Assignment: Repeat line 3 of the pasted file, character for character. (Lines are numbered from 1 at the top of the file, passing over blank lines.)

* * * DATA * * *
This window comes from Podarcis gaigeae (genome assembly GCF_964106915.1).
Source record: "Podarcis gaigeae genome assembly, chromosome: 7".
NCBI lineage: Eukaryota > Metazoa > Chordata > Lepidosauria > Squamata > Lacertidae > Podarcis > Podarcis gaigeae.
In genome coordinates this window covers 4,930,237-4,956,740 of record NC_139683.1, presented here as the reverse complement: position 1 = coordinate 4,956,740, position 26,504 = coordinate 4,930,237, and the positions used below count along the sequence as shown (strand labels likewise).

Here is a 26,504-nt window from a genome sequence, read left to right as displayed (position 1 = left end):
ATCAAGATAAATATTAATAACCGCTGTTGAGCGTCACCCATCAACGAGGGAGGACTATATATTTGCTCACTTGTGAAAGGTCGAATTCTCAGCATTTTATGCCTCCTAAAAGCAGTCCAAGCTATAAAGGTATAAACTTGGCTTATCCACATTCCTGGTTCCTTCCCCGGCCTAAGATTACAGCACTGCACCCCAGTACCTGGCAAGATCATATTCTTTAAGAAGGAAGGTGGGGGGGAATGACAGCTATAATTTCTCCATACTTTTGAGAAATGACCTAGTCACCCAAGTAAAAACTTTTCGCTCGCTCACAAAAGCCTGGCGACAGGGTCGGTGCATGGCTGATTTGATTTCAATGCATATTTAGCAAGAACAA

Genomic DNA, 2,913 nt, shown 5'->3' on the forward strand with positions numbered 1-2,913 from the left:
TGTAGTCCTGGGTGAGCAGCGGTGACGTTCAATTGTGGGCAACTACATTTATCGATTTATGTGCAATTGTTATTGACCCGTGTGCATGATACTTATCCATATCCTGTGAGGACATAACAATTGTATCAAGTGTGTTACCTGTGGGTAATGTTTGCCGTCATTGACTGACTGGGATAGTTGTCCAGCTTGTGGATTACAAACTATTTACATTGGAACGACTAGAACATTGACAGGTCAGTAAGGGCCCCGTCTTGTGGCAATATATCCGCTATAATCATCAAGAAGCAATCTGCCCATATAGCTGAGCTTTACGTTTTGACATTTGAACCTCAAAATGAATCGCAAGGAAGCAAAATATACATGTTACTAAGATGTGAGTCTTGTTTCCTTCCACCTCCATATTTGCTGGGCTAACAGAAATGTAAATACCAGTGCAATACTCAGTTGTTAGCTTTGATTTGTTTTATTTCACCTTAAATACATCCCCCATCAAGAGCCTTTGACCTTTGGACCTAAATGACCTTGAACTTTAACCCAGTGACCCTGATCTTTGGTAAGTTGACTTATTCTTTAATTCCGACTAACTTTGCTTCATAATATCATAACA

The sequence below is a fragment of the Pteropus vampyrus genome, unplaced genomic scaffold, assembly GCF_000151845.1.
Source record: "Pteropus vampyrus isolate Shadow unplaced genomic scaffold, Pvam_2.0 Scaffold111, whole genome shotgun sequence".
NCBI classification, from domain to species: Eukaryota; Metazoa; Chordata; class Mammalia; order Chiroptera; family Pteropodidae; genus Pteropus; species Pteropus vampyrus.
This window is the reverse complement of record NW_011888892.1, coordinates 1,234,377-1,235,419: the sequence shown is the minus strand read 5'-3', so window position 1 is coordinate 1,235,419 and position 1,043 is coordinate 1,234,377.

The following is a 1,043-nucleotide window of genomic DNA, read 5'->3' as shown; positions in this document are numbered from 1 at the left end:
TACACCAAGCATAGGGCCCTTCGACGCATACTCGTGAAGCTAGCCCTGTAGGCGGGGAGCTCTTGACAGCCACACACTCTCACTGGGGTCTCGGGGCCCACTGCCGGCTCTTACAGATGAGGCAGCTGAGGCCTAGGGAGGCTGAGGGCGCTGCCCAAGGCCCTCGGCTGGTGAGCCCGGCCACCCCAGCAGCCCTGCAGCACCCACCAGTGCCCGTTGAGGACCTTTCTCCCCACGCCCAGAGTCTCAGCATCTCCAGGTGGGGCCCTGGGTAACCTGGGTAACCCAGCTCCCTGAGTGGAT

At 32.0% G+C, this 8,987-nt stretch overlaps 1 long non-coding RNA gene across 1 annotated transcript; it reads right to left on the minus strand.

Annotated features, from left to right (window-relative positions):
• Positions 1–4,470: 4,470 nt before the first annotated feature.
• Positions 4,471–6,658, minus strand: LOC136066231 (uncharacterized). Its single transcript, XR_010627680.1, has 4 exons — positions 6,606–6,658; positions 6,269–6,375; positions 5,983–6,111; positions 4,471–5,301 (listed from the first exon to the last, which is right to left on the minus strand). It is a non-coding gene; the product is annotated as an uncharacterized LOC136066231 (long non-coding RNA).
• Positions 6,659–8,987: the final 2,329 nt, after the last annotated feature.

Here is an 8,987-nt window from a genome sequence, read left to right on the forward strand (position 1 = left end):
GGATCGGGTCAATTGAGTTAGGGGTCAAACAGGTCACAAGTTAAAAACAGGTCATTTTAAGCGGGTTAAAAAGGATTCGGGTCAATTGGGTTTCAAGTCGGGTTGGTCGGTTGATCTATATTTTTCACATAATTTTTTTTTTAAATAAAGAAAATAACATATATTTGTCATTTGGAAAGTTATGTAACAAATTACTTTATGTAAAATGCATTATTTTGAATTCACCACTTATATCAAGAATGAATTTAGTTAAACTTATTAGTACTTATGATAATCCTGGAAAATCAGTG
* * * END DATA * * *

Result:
NCBI lineage: Eukaryota > Metazoa > Chordata > Lepidosauria > Squamata > Lacertidae > Podarcis > Podarcis gaigeae.